Employment, Education, and Economic Change
IWPR examines the quality of jobs across a diverse range of workers and job types, with an emphasis on low-wage employment. Our research explores access to employment benefits such as paid leave, pensions, and health insurance, as well as the adequacy of governmental work supports including Temporary Assistance to Needy Families (TANF) and Social Security. The area also covers the use and value of "family-friendly" policies such as paid time off to care for sick family members, flextime, telecommuting, and child care assistance.
IWPR tracks the gender wage gap over time in a series of fact sheets updated annually. According to our research, if change continues at the same slow pace as it has done for the past fifty years, it will take almost another fifty—or until 2056—for women to finally reach pay parity. IWPR’s project on sex and race discrimination in the workplace shows that outright discrimination in pay, hiring, or promotions continues to be a significant feature of working life.
Recognizing the necessity of higher education in increasing women’s earning power, IWPR’s Student Parent Success Initiative (SPSI) seeks to improve access and graduation for low-income student parents—particularly mothers—in college settings. Specifically, through a combination of research and outreach activities that aim to encourage information-sharing, educate leaders and policy makers, and improve public policies and resources, SPSI works to raise awareness about both the challenges and promise represented by parents seeking postsecondary degrees.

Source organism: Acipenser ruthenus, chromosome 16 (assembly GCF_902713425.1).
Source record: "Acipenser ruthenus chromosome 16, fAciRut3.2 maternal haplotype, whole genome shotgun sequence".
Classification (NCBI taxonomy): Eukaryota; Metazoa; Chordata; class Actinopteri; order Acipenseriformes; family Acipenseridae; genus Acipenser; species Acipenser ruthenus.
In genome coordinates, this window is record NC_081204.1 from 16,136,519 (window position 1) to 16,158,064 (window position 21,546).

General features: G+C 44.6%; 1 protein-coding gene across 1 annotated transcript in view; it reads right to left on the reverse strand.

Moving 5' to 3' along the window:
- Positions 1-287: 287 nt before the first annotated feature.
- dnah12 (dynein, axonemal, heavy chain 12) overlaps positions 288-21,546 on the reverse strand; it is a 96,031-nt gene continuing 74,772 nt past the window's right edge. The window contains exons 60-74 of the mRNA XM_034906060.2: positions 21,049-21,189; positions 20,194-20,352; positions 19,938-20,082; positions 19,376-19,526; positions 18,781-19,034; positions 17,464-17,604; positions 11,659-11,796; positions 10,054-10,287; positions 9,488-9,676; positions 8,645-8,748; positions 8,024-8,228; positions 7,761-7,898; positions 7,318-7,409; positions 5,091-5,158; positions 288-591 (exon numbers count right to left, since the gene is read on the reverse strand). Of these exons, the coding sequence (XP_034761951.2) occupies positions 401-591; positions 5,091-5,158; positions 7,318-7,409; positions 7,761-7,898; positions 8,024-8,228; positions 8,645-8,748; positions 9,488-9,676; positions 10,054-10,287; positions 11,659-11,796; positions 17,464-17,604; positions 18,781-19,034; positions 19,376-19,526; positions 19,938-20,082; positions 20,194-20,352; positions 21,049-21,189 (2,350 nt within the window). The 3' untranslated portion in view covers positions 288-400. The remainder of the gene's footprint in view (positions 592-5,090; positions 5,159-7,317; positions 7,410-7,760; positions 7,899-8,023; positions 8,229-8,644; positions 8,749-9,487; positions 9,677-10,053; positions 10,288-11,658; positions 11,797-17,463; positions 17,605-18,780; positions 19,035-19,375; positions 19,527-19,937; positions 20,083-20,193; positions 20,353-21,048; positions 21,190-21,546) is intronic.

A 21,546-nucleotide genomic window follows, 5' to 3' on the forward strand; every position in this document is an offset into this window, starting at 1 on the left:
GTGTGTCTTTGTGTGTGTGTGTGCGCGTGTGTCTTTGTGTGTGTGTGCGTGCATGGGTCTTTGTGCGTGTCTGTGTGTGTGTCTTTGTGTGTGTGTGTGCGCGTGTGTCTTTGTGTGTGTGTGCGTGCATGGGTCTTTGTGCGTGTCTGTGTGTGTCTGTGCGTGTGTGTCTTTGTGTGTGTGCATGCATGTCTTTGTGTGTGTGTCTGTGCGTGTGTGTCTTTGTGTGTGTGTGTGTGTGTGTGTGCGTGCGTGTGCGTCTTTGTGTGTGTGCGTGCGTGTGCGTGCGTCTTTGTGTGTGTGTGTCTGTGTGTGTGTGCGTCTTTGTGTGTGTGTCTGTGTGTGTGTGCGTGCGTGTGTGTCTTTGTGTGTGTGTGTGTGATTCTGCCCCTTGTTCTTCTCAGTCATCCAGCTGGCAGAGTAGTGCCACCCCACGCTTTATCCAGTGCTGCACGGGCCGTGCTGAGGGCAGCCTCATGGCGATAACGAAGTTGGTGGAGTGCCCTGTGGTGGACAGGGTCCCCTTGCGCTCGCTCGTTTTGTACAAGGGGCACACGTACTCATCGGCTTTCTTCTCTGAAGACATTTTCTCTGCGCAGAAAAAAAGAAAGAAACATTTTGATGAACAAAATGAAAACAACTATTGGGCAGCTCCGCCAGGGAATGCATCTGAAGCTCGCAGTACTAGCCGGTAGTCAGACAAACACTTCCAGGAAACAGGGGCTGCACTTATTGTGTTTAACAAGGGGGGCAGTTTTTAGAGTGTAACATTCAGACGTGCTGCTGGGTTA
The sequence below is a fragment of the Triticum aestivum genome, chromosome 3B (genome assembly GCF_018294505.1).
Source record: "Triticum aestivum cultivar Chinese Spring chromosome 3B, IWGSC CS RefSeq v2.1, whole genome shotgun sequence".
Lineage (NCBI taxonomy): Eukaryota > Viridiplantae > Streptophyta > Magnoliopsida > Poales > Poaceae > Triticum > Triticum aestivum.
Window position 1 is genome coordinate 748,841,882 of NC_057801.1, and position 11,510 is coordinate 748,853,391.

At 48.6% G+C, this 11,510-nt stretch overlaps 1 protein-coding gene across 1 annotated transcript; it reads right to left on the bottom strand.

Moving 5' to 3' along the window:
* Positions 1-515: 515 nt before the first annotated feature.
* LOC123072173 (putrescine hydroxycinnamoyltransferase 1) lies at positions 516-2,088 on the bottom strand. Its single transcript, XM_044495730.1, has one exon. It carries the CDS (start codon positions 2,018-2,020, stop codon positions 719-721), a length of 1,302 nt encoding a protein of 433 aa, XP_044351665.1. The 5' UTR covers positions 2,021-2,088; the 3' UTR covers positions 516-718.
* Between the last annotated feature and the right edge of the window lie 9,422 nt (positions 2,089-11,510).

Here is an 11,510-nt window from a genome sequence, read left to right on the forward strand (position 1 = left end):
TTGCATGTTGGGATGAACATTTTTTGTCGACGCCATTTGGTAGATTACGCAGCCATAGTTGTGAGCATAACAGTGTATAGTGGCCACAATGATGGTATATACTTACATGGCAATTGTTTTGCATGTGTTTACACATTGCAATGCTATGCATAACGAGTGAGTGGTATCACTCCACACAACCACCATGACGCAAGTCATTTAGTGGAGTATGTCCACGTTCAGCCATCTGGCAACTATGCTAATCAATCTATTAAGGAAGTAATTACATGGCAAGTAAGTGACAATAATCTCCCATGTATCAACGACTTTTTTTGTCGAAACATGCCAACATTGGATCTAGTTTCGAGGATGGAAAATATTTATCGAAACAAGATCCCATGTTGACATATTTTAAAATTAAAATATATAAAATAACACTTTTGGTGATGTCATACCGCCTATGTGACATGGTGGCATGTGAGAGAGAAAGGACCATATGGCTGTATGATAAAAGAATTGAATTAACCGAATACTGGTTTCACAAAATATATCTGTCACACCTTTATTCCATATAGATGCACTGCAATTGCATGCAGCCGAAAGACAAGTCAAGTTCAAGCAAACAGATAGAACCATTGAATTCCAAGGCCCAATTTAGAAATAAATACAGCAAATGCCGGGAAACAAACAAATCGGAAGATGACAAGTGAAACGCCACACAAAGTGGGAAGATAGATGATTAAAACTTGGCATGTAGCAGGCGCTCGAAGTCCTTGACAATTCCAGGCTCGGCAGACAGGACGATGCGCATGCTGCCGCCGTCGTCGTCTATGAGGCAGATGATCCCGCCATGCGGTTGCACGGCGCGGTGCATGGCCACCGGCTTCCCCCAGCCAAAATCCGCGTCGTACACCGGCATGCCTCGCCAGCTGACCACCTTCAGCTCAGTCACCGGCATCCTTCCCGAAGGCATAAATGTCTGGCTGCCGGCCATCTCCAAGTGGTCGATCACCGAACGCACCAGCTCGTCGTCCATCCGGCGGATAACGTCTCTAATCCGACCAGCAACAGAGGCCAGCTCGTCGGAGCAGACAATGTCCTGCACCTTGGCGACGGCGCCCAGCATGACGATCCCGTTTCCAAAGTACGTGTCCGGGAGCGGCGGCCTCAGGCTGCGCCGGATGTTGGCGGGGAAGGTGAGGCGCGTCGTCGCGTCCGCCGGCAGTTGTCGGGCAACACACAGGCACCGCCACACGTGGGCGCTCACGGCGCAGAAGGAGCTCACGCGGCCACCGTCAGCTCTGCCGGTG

IWPR publishes occasional analyses of the impact of the business cycle on women’s employment outcomes. Between December 2007 and June 2009, the U.S. economy was in the worst recession since the Great Depression of the 1930s. Because much of the slowdown has occurred in traditionally male fields such as manufacturing and construction—while a few traditionally female fields such as health and education have shown job growth or minimal job loss—many reports have focused on the job losses among men in the labor force.
Democracy and Society
IWPR’s “Status of Women” reports are a unique source of comprehensive information on women. IWPR has analyzed data on a wide range of indicators at the local, state, national, and international levels, including demographics, economic security, educational attainment, reproductive rights, political participation, civic engagement, and access to health care and work supports. To date, IWPR has released reports on each U.S. state and the District of Columbia, in addition to several city/area reports, and a series of reports and a toolkit on Women in the Middle East and North Africa. Each report offers policy recommendations shaped by the research findings for that state or city/area.
Despite the growing number of immigrant women in the United States, their interests and concerns are often overlooked in public policy debates. IWPR’s research finds that women immigrants experience a number of challenges, such as reproductive health issues, domestic violence, and poor job quality within traditionally female positions. Many immigrant women—especially those who lack legal status—also face barriers to receiving support or services. To help address these challenges and raise the visibility of immigrant women’s contributions and concerns, IWPR conducts research on the social and economic circumstances of immigrant women and the resources available to them.
With the goal of informing policy on the issues of social programs, economic security, and the work environment for women, IWPR researches women’s leadership in unions as well as the impact of unionization on employment, income, and benefits overall and in different industries. IWPR’s recent and current work on women and unions provide analyses of labor markets for the communications and retail food industries, and guidelines for promoting women’s leadership in unions.